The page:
Review By Elizabeth Sharpe
With this legendary line up of unmistakable hip hop superstars, this was always going to be a night to remember! Not going to lie; I parked, got out of my car, and already had an unmistakable scent wafting my way – this only got more intense as I approached the gates of the venue. One thing was for sure – despite the heavy security presence and the venue staff’s obvious concerns, this event was deemed 420-friendly by the punters. DJ Total Eclipse of New York's The X-Ecutioners was on stage warming up the eager crowd as I entered the auditorium. He’s a legend and definitely the perfect hype-man for such a night!
The Game’s inclusion on this line up was cancelled sadly due to visa issues, however a perfect replacement Australian support was announced soon after – A.B. Original! As the first support act of the evening, A.B. Original, comprised of rapper, Briggs and his emcee counterpart, Trials – in my opinion, are THE indigenous force to be reckoned with! I’ve always held a strong belief that those who think music and politics shouldn’t mix are kidding themselves and I love and respect that A.B. Original are often at the forefront of some of the nation’s most critical cultural discourse, emulated throughout the bangers performed during this set. Much to the crowd's delight we heard the likes of Bad Apples, January 26, 2 Black 2 Strong, and the latest catchy track, King Billy Cokebottle. Refreshingly and unapologetically forward with both their lyrical content and their hard hitting bass-enforced stage presence. I’ve seen them rock a few stages now and will never grow tired of watching their high energy sets.
This is the first time ever that I’m seeing Cypress Hill live and I can’t tell you how excited I am for them to step out on stage. I have high (pun not intended) hopes and the nostalgic feels have got me buzzin’ (pun also not intended!) Eric Bobo gets up of stage first and takes his place behind the drums which are laden with appropriate greenery. Sen Dog and B-Real burst out and they get straight into it with a medley of favourites including the iconic I Wanna Get High and Hits From the Bong. B-Real is very fittingly smoking one of the fattest joints I’ve seen since my late teens, a time when uncoincidentally Cypress Hill were often the soundtrack for some crazy fun times.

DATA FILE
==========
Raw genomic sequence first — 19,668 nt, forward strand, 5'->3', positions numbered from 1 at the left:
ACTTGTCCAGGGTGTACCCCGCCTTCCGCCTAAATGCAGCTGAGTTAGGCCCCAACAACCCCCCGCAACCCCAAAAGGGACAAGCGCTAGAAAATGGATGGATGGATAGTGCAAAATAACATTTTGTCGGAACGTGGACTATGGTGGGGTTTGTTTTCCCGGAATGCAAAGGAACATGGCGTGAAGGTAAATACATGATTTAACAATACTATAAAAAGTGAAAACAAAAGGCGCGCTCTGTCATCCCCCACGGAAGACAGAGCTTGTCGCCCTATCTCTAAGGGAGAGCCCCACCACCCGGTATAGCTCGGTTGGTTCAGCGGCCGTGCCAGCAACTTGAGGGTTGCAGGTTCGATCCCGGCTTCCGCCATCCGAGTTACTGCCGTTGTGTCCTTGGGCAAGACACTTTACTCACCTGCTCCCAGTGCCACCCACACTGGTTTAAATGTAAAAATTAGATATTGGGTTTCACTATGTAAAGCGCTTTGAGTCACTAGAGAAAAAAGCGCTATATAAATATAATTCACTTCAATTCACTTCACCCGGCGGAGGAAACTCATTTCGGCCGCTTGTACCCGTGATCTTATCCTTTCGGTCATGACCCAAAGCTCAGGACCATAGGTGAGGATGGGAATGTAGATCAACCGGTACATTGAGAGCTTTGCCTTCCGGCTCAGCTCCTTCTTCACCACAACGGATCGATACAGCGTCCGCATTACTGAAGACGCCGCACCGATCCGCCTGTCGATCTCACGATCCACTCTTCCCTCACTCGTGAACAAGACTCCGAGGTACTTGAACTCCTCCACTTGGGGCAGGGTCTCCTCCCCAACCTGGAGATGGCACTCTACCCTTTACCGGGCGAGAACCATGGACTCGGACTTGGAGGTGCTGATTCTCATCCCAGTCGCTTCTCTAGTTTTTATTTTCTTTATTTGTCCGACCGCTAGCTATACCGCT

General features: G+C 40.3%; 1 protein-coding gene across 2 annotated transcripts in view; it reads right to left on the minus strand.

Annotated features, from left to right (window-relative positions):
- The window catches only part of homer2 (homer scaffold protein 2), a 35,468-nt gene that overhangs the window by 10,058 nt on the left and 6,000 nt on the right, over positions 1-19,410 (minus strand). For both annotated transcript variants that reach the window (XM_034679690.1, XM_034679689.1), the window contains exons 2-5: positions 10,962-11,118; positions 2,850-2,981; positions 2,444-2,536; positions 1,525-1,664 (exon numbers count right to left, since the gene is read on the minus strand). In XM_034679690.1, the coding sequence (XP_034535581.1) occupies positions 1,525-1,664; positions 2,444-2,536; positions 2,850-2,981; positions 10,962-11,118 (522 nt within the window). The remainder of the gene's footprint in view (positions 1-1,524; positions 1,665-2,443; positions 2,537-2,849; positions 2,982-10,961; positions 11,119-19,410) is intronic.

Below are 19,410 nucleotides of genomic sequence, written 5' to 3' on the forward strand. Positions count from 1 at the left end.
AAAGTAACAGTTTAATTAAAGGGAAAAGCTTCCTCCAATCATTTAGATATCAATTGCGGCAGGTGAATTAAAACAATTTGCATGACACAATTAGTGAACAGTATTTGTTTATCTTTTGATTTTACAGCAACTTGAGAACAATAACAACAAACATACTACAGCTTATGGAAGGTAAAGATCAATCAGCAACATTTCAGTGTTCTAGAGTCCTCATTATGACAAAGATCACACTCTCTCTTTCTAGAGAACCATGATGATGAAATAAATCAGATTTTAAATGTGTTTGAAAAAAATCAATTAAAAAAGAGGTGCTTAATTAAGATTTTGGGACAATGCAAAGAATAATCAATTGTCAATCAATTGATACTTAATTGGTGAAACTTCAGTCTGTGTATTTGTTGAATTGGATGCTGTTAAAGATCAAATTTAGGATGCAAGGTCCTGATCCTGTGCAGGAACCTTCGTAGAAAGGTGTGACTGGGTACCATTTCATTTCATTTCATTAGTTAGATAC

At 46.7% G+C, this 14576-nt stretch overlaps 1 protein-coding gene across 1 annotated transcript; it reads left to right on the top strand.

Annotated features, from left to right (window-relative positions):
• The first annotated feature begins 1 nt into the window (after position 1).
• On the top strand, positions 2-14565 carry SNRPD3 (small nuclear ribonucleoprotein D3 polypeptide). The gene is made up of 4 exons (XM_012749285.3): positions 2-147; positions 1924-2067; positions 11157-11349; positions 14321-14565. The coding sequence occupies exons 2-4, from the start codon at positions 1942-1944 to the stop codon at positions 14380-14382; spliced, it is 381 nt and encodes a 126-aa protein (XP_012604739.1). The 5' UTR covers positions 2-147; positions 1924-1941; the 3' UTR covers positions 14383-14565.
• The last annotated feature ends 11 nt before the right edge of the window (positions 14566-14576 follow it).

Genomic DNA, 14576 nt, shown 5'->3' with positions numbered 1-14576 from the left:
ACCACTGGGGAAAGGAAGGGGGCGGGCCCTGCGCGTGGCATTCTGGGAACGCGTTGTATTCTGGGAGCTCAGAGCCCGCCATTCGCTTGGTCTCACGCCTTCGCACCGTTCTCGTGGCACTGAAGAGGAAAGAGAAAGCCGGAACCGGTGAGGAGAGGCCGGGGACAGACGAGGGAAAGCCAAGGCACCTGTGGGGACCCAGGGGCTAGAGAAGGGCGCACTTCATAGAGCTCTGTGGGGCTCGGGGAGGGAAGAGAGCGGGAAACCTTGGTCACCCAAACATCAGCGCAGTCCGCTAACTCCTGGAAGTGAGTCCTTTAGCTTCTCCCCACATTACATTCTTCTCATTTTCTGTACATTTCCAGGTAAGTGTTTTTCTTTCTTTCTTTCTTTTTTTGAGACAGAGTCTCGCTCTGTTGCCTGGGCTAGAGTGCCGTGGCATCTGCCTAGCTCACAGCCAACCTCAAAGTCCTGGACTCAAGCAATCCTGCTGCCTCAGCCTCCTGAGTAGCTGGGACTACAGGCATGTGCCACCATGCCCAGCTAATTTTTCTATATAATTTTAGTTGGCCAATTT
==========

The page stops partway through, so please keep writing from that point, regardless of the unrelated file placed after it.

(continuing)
Seemingly from out of nowhere, a giant inflatable spliff begins bouncing throughout the crowd. The light-heartedness and comedic value of this is more than appreciated by the crowd as to is the fact that the set list chock full of quintessential stoner hip hop jam. They bring out all our favourites like When the Shit Goes Down and Rock Superstar and then close out their dynamic set with the 1993 hit, Insane In The Brain.
While Cypress Hill could have easily been the headliner tonight, that pleasure is afforded to the one and only Ice Cube. Imagery begins to roll up on the big screen and the spoken word lyrics of What Is A Pyroclastic Flow? begin to play…
“What's the definition of a pyroclastic flow
That's what happens when a volcano blow
That's what happens when Ice Cube starts to flow
Red hot lava mixed with saliva
Pulverising everything in its wake
Nothing can survive a pyroclastic flow
And no one will survive this one.”
Way to set the scene!! Ice Cube explodes into the arena with Natural Born Killaz with exactly the level of attitude you would expect from one of hip hop’s ultimate supremes. After Hello, he takes a moment to acknowledge the audience – “I really appreciate you all coming out tonight. Some people might say that Ice Cube hasn’t “got it” any more. To those that say that…YOU BETTER CHECK YOURSELF BEFORE YOU WRECK YOURSELF!” Classic segue into Check Yo Self!
Ice Cube proclaims (many times throughout the set) that this is the “loudest mother fucken crowd in Australia” – while this could be a crowd-appeasing statement for them, I’d easily say that it’s the loudest crowd I’ve ever experienced at the Brisbane Entertainment Centre for sure! And when they say this show is sold out, they mean it – not a single seat is spared! They’ve even opened up sections I sometimes see blocked off and unused. It’s nuts!
There’s a decent amount of Ice Cube taking the time out for acknowledgement of the crowd throughout his set and audience engagement is at 110%. At a few points every single person is throwing up their “W’s”, especially for Gangsta Nation, and the comradery is palpable.
After Gangsta Rap Made Me Do It, “We’re gonna start hitting the serious stuff so if you got a bad heart or gangsta shit makes you nervous – you better hit the exits right now.” By this, Ice Cube means the likes of Straight Outta Compton, after which he recalls fond memories of working alongside Dr Dre and Easy E (RIP) “sets the record straight” about his split from N.W.A. To throw a bit of humour in he transitions into No Vaseline – the original diss track!
He closes out the epic set with the suitable It Was A Good Day. You’re damn right it was! Ice Cube is ageless and his name is unquestionably synonymous with the hip hop genre itself. This live show, indeed the entire line up, was entertainment plus and gave more than the face value of tickets. I wouldn’t hesitate to see this legend again… and again.